What is the thyroid and what is it responsible for?

Written by: Dr Mark Vanderpump
Published: | Updated: 29/06/2023
Edited by: Bronwen Griffiths

The thyroid gland is located in the neck and is needed to regulate the metabolism of all cells in the body. Therefore, when something goes wrong with the thyroid, chances are, you will notice that something isn't right. Dr Mark Vanderpump, a top consultant endocrinologist, explains the most common thyroid disorders (hyperthyroidism, hypothyroidism and thyroid nodules).



What is the thyroid?


The thyroid is a butterfly-shaped gland, which is situated just below your Adam’s apple (the larynx). A normal thyroid gland is neither visible nor can be felt if you apply finger pressure to your neck. It is the thyroid gland's job to produce hormones which regulate the metabolism of virtually all the cells in your body. This includes your temperature, heart rate, blood pressure and metabolism. It does this by producing two thyroid hormones - T3 and T4.


When there is too much thyroid hormone in the bloodstream it causes a condition called hyperthyroidism. When there is too little it is called hypothyroidism.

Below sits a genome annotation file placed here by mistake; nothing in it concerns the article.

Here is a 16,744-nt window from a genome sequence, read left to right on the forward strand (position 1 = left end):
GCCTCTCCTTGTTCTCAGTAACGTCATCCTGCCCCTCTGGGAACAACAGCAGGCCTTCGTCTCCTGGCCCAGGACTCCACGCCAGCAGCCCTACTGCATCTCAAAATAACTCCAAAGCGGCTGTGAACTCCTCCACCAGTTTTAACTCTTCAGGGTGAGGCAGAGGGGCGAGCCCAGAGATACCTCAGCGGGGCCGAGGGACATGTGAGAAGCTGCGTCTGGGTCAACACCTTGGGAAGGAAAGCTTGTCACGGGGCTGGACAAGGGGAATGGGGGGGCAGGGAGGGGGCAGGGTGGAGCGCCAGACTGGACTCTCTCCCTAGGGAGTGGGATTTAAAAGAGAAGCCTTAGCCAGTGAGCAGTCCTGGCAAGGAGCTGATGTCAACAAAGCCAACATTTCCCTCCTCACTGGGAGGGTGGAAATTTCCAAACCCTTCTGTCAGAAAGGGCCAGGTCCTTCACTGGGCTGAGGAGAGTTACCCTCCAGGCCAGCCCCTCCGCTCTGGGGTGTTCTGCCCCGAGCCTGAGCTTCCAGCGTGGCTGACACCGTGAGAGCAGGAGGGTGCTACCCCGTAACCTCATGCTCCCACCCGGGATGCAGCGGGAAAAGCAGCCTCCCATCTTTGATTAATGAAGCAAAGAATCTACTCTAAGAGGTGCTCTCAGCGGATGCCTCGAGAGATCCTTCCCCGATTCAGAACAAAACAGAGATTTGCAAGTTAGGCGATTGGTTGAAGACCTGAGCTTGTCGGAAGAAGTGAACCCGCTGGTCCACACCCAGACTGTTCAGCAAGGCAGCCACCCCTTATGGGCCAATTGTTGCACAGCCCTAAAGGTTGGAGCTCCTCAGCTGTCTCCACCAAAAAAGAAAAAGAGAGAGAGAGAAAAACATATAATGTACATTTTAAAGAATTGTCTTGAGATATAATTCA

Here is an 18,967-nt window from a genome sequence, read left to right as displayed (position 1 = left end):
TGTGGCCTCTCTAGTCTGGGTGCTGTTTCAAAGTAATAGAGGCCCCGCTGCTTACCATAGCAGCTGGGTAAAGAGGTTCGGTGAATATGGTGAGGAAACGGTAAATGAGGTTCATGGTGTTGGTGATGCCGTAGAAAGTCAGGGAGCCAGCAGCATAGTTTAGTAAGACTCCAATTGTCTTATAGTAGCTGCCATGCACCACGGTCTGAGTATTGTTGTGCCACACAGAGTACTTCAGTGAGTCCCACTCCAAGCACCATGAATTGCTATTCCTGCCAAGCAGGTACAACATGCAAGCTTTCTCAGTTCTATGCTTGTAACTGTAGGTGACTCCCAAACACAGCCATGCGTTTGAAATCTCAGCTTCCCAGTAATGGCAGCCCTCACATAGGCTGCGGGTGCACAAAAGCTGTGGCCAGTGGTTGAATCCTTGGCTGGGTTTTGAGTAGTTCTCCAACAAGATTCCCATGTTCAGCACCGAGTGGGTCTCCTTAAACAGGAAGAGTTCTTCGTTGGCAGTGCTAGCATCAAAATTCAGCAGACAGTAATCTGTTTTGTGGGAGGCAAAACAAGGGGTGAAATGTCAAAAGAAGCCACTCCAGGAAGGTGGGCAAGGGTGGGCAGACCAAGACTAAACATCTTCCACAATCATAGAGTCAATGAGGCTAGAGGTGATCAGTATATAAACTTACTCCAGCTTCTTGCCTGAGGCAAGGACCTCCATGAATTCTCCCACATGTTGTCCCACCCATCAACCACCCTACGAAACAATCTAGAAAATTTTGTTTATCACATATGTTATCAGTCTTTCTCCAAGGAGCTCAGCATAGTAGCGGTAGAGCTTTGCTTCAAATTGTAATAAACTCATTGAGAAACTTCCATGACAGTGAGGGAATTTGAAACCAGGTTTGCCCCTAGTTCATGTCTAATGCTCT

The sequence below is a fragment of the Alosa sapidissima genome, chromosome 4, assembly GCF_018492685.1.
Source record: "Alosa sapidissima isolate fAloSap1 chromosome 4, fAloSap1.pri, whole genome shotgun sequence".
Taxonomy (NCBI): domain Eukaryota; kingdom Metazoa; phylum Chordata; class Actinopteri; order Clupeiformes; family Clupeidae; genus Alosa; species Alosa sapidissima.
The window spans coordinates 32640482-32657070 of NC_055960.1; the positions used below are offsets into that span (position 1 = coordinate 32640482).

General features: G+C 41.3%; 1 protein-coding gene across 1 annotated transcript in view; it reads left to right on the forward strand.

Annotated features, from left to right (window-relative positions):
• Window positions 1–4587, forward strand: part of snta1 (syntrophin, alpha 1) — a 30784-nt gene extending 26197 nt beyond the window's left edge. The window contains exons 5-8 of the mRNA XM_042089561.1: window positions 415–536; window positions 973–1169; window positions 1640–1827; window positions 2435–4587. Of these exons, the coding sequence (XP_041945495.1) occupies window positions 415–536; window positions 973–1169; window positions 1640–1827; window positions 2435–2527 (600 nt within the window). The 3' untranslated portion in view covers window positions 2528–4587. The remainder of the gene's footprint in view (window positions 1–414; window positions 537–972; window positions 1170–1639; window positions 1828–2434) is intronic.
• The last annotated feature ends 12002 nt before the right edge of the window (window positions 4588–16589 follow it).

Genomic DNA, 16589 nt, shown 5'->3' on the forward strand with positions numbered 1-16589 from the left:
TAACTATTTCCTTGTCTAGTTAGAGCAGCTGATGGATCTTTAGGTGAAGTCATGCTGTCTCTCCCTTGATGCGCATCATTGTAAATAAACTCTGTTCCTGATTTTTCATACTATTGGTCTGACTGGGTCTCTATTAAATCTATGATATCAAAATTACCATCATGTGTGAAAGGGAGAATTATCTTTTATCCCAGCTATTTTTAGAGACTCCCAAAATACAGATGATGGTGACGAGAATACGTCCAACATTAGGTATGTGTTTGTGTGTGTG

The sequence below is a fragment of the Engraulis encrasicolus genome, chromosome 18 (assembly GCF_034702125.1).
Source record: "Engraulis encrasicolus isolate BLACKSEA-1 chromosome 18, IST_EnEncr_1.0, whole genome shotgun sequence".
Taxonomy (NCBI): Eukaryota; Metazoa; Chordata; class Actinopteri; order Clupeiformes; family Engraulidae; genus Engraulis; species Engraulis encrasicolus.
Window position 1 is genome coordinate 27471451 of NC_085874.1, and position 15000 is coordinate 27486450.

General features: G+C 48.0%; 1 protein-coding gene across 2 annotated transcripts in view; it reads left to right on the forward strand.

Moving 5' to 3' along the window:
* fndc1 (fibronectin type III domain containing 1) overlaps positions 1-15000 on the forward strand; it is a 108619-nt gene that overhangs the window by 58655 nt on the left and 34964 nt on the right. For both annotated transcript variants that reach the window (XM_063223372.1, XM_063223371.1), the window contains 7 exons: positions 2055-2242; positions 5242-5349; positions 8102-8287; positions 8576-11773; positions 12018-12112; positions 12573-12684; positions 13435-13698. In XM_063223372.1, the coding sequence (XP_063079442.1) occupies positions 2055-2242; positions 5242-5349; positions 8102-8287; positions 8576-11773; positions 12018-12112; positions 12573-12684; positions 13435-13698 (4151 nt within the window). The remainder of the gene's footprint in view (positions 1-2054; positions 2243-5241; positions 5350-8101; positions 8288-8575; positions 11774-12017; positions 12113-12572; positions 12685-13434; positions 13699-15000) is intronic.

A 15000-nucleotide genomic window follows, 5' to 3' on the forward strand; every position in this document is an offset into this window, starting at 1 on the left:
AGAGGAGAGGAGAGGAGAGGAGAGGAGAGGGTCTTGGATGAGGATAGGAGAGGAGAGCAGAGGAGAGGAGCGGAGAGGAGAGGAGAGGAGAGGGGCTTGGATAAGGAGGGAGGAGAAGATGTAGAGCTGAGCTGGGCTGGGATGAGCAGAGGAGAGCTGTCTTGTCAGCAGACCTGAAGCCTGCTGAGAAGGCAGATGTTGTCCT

This occurs when when your thyroid is overactive, about 1 in 100 people in the UK have this condition and it is six times more common in women.


As individual hyperthyroidism symptoms could relate to many other conditions, it’s not unusual for diagnosis to take 3-6 months - during which time you may have felt quite unwell.


Symptoms of hyperthyroidism

Signs of hyperthyroidism


Shaky and hot hands

Heat intolerance

Fast or irregular heartbeat


Inability to sit still

Weight loss despite good appetite

Flushing of the face and trunk


Fast tendon reflexes

Inappropriate anxiety

Enlarged thyroid gland (goitre)

Palpitations of the heart

Prominent or bulging eyes

Shortness of breath


Tetchiness and agitation


Poor sleep



Around ninety per cent of hyperthyroidism is caused by an autoimmune condition known as Graves’ disease. In Graves’ disease, antibodies stimulate thyroid cells to increase thyroid hormone production. Often, the thyroid becomes enlarged and becomes visible externally at which point it is known as a goitre. You can read more about goitres in my other detailed article on the topic. 


One third of those with Graves’ disease also develop a variety of eye problems (orbitopathy), including a staring appearance, grittiness, soreness, protruding eyeballs and, rarely, double vision or sight problems.


Other causes include benign thyroid nodules (nodular goitre), which are more common as we get older, or a temporary thyroid inflammation (thyroiditis) due to a virus or autoimmunity.


According to its type, hyperthyroidism and its side effects are usually treated with a combination of antithyroid drugs, radioiodine therapy, beta-blockers and, in some cases, surgery.